Wednesday, February 16, 2011

For Whom the HOV Tolls

Every day, as I wait for the shuttle to the Metro, I see lines of cars stretching off into the distance. Ninety plus percent of them have a single occupant, heading to work.

Of course DC does have reversible HOV lanes, and is known for the practice called "slugging," in which people in the outer areas park their cars in designated lots, and people stop by to pick up random fellow commuters so they can use the HOV lanes to head to work. Still, the limitless stream of bumper-to-bumper cars with single occupants demonstrate that people don't value their time as much as they do their independence.

What we need to do, therefore, is raise the cost of independence through a means other than time. Since the HOV lanes are already separated from the rest of the traffic flow, I propose putting tolls on the non-HOV lanes. Single occupant vehicles would be taxed via the tolls, whereas high occupant vehicles could cruise straight through onto the toll-free HOV lanes. If nothing else convinces people to take the bus, metro, train, or slug, watching their fellow commuters zip by while they wait to pay a toll might do it.


Blogger Yoel Natan said...

And they wouldn't have to stop to pay the toll either--just have something like I-Pass or EZ-Pass.

1:44 AM  
Blogger Noumenon said...

It's very easy for anyone to pick me up on their way to work, but I often chose to bike through the snow just so I could leave when I wanted and stop at the store. That's how much independence is worth.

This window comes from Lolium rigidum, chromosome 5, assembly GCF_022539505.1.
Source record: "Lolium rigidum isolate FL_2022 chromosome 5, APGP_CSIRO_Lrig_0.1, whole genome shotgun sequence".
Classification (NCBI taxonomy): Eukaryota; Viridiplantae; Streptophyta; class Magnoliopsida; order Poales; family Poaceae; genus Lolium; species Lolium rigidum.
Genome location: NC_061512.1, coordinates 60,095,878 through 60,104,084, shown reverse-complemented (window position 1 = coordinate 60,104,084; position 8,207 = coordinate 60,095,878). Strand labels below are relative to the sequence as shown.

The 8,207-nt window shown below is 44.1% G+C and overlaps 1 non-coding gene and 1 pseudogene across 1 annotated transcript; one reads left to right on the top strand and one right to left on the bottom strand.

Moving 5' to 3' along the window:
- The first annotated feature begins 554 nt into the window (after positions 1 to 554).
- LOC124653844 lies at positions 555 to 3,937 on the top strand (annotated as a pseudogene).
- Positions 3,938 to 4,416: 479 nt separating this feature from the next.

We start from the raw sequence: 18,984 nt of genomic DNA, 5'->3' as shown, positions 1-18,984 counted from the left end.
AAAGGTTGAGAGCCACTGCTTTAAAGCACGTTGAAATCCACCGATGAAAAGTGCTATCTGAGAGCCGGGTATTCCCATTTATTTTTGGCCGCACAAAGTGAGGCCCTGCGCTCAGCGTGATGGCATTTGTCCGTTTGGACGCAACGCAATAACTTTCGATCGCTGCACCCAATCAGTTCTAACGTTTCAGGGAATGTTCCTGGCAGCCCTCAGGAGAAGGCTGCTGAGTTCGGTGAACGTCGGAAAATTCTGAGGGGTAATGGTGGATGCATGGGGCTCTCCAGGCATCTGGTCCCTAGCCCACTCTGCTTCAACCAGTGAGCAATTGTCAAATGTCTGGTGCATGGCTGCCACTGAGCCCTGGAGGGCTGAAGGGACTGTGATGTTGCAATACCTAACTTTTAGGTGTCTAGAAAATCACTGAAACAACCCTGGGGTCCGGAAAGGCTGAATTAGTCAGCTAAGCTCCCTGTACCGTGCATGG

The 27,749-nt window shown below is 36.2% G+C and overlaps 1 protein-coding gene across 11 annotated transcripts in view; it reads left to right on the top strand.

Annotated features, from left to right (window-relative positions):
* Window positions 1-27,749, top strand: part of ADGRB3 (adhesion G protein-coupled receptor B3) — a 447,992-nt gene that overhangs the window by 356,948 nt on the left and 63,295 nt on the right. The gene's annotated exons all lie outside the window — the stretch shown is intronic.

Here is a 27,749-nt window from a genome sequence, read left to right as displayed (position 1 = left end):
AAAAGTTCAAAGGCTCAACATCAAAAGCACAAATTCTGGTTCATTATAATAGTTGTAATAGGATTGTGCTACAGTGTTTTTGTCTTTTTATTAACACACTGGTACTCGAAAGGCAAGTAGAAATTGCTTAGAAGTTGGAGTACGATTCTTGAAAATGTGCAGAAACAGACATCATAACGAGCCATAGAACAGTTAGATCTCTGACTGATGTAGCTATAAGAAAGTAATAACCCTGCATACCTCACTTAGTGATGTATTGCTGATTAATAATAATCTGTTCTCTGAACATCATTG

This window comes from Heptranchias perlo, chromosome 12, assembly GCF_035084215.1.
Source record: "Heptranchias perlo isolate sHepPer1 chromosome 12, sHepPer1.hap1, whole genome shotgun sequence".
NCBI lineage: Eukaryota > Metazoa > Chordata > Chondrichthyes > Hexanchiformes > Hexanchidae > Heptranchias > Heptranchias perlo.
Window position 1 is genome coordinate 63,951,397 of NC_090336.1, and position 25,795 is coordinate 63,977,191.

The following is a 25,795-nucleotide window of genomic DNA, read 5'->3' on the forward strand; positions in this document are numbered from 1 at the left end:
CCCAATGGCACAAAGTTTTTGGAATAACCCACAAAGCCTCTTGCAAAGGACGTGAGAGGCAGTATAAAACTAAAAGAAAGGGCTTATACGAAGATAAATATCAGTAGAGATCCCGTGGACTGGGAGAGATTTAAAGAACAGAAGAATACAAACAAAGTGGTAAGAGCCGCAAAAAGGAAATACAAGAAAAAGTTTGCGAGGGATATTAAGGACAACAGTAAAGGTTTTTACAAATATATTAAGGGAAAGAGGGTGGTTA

With EZpass, the toll would be pretty painless. I wouldn't go HOV.

8:36 AM  
Blogger Noumenon said...

Daniel Hamermesh on $8 pricing to use Minneapolis HOV lanes during snowstorms -- they were empty, except comment #6 says some were full. Usually it's $1.50.

#15 suggests they didn't have transponders. I decided to link this before I read the comments -- freakonomics' commenters are usually smarter than the posts.

7:22 AM  
Blogger Octavo Dia said...

I don't think the Hamermesh article applies. This would be charging people for NOT using the HOV lane. Encouraging carpooling and all.

Over the short-term, I would expect the curve to be rather sticky. It takes a while for people to set up carpools and the like. In this regard, DC is already well prepared for this sort of thing as slugging is well-established.

Independence is worth a lot, but not nearly so much in cities where one commutes to public transportation.

9:53 PM  

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